At the first black reunion the school had, Charlie Yates was the speaker. The second black reunion they had, which I think was '89 or '90, I was the speaker. Because I was the speaker, I expressed some of the same things you just heard me say about the Confederate flag and "Dixie" just like here. And I thought about that and I said, you know, we went from Charlie Yates in '58 or '59 when he finished to me in '71 when I finished, and I knew there were some other people in between. The same kinds of things I mentioned were the focus of us being here and were the Confederate flag, "Dixie," and Groove Phi Groove. Those were the issues; those were the hot items at the time.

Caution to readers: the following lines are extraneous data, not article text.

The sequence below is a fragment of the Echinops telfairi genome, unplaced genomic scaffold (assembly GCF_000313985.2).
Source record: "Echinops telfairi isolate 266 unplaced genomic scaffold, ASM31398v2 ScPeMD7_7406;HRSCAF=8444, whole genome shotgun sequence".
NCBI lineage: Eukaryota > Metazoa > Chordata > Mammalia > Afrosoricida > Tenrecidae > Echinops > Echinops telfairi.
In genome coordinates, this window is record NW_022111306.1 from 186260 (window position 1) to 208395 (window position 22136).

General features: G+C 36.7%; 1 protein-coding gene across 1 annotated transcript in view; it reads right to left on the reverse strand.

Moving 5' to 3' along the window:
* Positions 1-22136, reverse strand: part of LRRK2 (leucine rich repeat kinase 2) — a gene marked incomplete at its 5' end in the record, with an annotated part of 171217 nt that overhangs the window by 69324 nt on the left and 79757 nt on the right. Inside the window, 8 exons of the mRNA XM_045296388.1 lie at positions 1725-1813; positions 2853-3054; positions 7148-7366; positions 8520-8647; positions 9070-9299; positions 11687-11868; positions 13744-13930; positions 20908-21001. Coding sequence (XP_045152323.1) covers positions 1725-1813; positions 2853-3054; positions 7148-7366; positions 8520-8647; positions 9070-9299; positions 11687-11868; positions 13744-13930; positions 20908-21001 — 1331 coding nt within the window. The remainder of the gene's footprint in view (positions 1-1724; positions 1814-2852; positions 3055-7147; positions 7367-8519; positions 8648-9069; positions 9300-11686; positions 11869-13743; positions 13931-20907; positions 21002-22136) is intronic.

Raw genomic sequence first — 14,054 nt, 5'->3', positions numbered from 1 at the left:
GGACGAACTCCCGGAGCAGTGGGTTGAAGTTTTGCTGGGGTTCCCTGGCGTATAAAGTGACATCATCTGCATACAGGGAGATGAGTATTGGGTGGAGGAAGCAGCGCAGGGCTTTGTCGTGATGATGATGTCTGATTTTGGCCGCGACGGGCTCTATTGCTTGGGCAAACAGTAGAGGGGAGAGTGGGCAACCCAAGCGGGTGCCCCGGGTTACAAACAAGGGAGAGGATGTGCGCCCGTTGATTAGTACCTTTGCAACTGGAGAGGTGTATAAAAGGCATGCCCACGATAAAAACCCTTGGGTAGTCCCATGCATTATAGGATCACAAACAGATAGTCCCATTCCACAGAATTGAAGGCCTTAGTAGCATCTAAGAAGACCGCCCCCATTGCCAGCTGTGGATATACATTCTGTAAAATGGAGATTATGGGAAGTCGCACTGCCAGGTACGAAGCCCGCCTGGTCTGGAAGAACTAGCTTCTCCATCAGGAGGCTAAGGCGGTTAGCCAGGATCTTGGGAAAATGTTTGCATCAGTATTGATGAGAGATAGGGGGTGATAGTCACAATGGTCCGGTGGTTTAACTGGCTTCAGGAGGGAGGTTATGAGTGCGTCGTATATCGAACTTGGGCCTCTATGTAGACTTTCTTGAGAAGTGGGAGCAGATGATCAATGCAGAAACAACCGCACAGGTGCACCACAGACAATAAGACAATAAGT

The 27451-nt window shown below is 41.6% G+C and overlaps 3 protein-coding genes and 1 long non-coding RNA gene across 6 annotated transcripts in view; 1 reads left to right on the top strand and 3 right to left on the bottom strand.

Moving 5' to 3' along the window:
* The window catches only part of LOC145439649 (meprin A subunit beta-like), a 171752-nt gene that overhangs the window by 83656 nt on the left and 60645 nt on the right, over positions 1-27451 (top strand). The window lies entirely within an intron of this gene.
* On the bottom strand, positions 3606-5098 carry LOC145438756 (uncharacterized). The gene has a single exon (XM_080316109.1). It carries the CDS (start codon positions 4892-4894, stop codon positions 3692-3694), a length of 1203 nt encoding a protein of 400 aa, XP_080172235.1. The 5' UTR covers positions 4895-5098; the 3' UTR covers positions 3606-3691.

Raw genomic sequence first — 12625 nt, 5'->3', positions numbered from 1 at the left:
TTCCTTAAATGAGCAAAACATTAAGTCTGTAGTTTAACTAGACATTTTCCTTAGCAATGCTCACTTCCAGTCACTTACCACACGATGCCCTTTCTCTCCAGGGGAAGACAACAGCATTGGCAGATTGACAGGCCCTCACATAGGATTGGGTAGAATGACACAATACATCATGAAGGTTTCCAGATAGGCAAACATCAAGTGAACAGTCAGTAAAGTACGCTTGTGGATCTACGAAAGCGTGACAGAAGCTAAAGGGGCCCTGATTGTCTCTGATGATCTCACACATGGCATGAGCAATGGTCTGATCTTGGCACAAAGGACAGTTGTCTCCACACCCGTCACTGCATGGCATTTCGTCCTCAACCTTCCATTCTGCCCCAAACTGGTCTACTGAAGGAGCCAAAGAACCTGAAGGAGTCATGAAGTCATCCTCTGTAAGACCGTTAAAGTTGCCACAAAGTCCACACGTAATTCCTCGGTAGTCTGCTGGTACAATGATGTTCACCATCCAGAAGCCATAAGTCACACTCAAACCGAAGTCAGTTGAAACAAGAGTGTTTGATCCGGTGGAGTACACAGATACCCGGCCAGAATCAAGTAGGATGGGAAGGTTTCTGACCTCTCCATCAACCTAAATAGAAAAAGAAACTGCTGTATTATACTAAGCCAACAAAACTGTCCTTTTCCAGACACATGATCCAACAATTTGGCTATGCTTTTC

James Watkins and Jackie Dandridge (Class of 1971)
The first Groove Phi Groove cabaret (1971)
We would never have thought about walking across campus and seeing a black student and not speaking to him. The big difference I saw when I came here later on in '90 was you would see black students walking around... I mean I would venture to guess I knew the mothers' name of most of the black students that were on campus, and you knew where everybody was from because you knew everybody. If there was a new black face, you wanted to know who that face was. That was the way it was then. There were so few of us, it was easy enough to do that. At some point, they were going to see us through the Groove house or at some point they were going to interact with someone that was Groove Phi Groove or somebody Groove was going to tell them about it. If it was a woman, oh gosh, you couldn't let the opportunity of having a black woman not at least participate in some of your events.